2 Chronicles 29:5. Sanctify means to consecrate one’s self to the service of God. The worship of the Lord had been corrupted by the preceding king and the temple been closed to the true service. There is no indication of literal filthiness being present, but the very state of neglect, due to the idolatrous interests of the king, suggested a religious corruption whose stagnation reached to heaven. The Levites were charged to alter all these conditions, and thus to carry forth the filthiness out of the holy house of the Lord.

2 Chronicles 29:6. More than once our attention has been called to the idea that a thing should be right "in the eyes of the Lord." This verse gives us the same principle on the negative side, something that is evil in his eyes. A thing might look good as far as man could tell, but look sinful as the Lord would see it. We should accept the divine verdict and act accordingly. Habitation of the Lord refers to the temple, since that was the place where God recorded his name in that Dispensation. See Deuteronomy 12:12; Deuteronomy 14:23. When Ahaz closed the doors of the house of God and directed the attention of the people away from that place, that was when they turned their backs against the Lord.

2 Chronicles 29:7. The porch was a vestibule entering the main room of the building. By closing the doors to the porch, the entrance to the house was cut off. Such an action resulted in putting out the lamps and stopping the burning of incense.

2 Chronicles 29:8. Because of the evils described above, the Lord poured out his wrath on his people by subjecting them to the surrounding nations, who were suffered to trouble the kingdom with commotion. The astonished referred to the surrounding people looking on as well as to themselves. The hissing referred to the derision or ridicule that the nations cast at the people of Israel after they had been brought down in shame. Judah and Jerusalem. The first word is the name of the kingdom, the last its capital.

2 Chronicles 29:9-10. For this means that the misfortunes that had befallen their families had been brought on them on account of the sins just mentioned. Hezekiah proposed that a new promise be made to the Lord, offering to be rededicated in service to him, hoping thereby to escape the further divine wrath.

2 Chronicles 29:11. My sons is a term of endearment, and used in view of the relative positions of the speaker and the hearer. Negligent is rendered "deceived" in the margin, and the lexicon agrees with it. However, the warning for a person not to be deceived is said rather with the idea of arousing the hearer to a sense of his duty. A person can sometimes be deceived by inattention to duty as surely as by some positive false teaching. The purpose of Hezekiah was to remind these Levites of their duty. And, in order that they might realize it all the more, he told them that they had been chosen for a special work, one of the items of which was to burn incense.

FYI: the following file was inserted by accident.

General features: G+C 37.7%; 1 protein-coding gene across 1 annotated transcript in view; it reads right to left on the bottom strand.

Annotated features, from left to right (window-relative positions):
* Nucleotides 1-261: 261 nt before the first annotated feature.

Verses 12-19

2Ch 29:12-19

2 Chronicles 29:12-19

WITHIN SIXTEEN DAYS THE LEVITES CLEANSE THE TEMPLE

"Then the Levites arose, Mahath, the son of Amasai, of the sons of the Kohathites; and of the sons of Merari, Kish the son of Abdi, and Azariah the son of Jehallelel; and of the Gershonites, Joah the son of Zimmah, and Eden the son of Joah; and of the sons of Elizaphan, Shemri and Jeuel; and of the sons of Asaph, Zechariah and Mattaniah; and of the sons of Heman, Jehuel and Shimei; and of the sons of Jeduthun, Shemaiah and Uzziel. And they gathered their brethren, and sanctified themselves, and went in, according to the commandment of the king by the words of Jehovah, to cleanse the house of Jehovah. And the priests went in unto the inner part of the house of Jehovah, to cleanse it, and brought out all the uncleanness that they found in the temple of Jehovah into the court of the house of Jehovah. And the Levites took it to carry it out abroad to the brook Kidron. Now they began on the first day of the first month to sanctify, and on the eighth day of the month came they to the porch of Jehovah; and they sanctified the house of Jehovah in eight days: and on the sixteenth day of the first month they made an end. Then they went in to Hezekiah the king within the palace, and said, We have cleansed all the house of Jehovah, and the altar of burnt-offering, with all the vessels thereof, and the table of showbread, with all the vessels thereof. Moreover all the vessels which king Ahaz in his reign did cast away when he trespassed, have we prepared and sanctified; and, behold, they are before the altar of Jehovah."

E.M. Zerr:

2 Chronicles 29:12-14. Among this list of names the reader should distinguish the three sons of Levi; Kohath, Merari and Gershon. These men personally had been dead for many years, but their individual lines of descendants had been registered and their proper assignments of work carefully observed.

2 Chronicles 29:15. These men responded favorably to the exhortation of the king. A general definition was offered at 2 Chronicles 29:5 for sanctified, but I shall give the information found in Strong’s lexicon or dictionary. The word is from QADASH and defined, "a primitive root; to be (causatively make, pronounce or observe as) clean (ceremonially or morally)." From this the reader will see that the explanation given at verse 5 is about as.specific as we should make it. When a person divested himself of anything that might disqualify him for a particular task, then went to work at that task, it could be said that he had sanctified himself for the work.